Listen to this story, narrated by C. S. E. Cooney:
The Dissy strutted on the unkempt lawn, folding and unfolding an intricate fan, eyes blazing. She was alone this time, her sisters hidden inside the manor’s darkness, her halo hair stark against shreds of sky, the broken weather. The other did not wait for me to speak. He opened his huge wings and turned his head to face me. From his beak, cruel talons, I feared nothing made of iron nor any metal could keep him. There I was in my cage like a great wound split open, like an eye put out, like space where a tree was born and died. Wind sang in that empty place, and I wanted to sing but my tongue sprouted roots and leaves. They wrapped around my throat until I could not breathe.
Later, when I woke, the ceiling was lit in the same shade of jigsawed blue, the Dissy’s forever night sky. I vowed to stay awake and marched through the house, opening and closing doors. The door I opened revealed a gaping hole in myself. Hunger filled me but I refused to eat. I ignored the tables piled high with fresh fruit and sweet cakes. Instead I peered through bricked windows, flipped through flesh-bound recipe books crowded on the dusty shelves until sleep crept up on me again and stole me away.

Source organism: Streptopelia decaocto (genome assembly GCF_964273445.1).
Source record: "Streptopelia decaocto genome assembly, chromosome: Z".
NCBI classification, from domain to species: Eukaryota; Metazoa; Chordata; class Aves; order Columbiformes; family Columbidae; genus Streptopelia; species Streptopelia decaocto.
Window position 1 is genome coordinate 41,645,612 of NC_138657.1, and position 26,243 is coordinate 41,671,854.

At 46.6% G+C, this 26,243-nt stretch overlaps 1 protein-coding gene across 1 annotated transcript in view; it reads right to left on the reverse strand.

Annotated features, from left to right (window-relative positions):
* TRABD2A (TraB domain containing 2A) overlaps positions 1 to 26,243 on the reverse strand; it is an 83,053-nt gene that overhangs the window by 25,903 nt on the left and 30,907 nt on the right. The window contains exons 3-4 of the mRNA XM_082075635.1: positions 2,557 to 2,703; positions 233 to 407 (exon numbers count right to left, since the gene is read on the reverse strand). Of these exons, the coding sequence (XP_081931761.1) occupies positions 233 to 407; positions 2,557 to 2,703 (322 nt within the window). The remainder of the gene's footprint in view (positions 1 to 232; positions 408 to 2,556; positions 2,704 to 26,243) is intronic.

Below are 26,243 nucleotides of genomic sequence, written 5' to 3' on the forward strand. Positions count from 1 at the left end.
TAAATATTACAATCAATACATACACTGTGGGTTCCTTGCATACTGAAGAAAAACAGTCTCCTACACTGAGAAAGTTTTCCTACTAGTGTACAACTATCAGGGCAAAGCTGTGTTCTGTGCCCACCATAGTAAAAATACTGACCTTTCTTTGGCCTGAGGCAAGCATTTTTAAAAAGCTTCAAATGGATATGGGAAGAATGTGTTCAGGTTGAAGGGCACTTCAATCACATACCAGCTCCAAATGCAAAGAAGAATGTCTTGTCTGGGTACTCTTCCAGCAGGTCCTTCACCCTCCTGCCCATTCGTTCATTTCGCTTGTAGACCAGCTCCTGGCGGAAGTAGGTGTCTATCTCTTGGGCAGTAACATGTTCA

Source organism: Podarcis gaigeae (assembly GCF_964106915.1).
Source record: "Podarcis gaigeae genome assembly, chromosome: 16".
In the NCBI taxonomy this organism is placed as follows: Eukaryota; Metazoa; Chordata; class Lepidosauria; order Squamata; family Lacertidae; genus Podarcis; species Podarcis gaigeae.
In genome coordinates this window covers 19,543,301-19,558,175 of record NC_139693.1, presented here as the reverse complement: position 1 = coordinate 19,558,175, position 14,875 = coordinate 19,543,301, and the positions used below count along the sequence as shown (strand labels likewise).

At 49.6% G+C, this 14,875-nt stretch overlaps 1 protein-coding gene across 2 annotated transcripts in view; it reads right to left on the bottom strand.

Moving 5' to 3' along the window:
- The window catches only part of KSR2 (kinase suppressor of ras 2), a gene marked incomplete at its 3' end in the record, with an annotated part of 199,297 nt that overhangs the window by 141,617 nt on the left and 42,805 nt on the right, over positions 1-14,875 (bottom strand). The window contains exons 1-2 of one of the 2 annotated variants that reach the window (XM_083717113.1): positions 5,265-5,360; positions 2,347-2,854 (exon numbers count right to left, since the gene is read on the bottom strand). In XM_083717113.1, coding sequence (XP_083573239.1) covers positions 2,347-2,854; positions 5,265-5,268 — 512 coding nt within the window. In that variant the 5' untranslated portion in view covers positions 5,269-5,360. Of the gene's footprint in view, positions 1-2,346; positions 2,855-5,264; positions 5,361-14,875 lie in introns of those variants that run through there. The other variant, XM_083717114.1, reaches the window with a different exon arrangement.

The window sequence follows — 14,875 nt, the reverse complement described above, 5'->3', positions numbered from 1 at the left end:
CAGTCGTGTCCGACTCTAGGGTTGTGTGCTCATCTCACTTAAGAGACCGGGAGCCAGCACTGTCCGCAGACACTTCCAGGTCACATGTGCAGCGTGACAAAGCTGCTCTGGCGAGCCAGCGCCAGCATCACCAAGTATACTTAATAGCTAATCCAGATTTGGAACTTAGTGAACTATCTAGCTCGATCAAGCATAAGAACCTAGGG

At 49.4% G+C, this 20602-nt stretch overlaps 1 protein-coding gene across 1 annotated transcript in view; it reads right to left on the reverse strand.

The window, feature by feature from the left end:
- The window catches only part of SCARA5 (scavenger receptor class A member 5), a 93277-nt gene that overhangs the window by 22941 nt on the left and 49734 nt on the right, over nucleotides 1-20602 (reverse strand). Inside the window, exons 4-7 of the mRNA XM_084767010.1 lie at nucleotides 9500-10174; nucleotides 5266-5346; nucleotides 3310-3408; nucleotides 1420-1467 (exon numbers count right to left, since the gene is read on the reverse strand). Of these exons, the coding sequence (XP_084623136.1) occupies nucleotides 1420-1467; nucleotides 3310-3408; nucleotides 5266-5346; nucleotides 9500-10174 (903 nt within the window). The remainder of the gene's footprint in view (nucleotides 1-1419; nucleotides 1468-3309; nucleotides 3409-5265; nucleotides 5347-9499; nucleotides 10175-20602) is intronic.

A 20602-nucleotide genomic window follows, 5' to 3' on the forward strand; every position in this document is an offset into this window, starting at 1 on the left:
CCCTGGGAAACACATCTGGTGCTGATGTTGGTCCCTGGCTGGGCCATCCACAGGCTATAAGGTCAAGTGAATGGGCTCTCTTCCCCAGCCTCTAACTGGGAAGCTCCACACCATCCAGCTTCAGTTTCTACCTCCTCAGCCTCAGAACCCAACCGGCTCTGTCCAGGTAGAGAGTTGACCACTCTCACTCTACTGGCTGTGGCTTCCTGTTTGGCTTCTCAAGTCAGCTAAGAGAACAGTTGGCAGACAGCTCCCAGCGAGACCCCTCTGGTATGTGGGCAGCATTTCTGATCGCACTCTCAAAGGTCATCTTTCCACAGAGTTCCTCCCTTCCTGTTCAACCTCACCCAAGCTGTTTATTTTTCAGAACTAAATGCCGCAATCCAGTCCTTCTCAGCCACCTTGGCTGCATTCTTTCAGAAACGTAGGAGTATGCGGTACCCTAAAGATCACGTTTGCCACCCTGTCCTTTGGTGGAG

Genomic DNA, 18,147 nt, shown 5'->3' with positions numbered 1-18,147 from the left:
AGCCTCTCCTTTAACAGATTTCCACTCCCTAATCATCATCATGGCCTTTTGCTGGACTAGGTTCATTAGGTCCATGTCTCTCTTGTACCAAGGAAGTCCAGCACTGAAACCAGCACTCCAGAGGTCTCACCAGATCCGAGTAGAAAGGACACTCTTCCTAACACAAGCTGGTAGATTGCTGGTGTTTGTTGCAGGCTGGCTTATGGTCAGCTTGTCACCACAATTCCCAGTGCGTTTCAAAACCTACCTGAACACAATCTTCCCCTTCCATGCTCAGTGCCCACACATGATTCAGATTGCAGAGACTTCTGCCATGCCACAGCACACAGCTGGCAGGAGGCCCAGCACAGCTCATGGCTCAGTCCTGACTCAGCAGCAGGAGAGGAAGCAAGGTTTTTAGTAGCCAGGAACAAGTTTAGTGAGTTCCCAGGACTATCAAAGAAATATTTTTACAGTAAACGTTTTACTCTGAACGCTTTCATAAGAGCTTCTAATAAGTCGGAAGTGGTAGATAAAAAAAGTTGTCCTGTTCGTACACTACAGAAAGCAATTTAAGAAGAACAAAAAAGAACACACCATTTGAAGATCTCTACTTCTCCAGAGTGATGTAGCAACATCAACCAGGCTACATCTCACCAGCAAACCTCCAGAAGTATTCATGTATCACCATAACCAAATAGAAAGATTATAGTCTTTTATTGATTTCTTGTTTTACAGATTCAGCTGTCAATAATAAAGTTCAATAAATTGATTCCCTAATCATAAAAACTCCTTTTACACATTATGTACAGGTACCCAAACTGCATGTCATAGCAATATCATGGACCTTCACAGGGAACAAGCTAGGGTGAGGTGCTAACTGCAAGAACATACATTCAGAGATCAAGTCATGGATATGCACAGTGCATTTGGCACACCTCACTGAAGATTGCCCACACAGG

The next night I dreamed of the Weeping Dissy. Unlike her fire-eyed sister, her tears spilled over like fountains. Green and shining everywhere, she grieved until the waves broke over barbwire. She carried a broken doll and held it like a small child. She held it and wept, her hands great claws that covered its tiny head. The Weeping Dissy grieved until the water around my feet was a shimmering pool of blue-green tears. She grieved, licking her lips, then dropped the doll child into the rushing waters. It sank in the cauldron of tears as her bright hooks faded out of sight.
“Eat,” she said to me. “The world is round, the night is long, and you are not plump yet.”
That night I slept in the great cavernous bed. Hunger bit the inside of my cheek. I lay there, shivering, as the portraits of the Dissies rattled and shrieked overhead.
“Eat,” they cried.
“Feast,” they sang.
I heard the ebon-feathered sistren calling my name as curses passed over my head like thistle and weeds.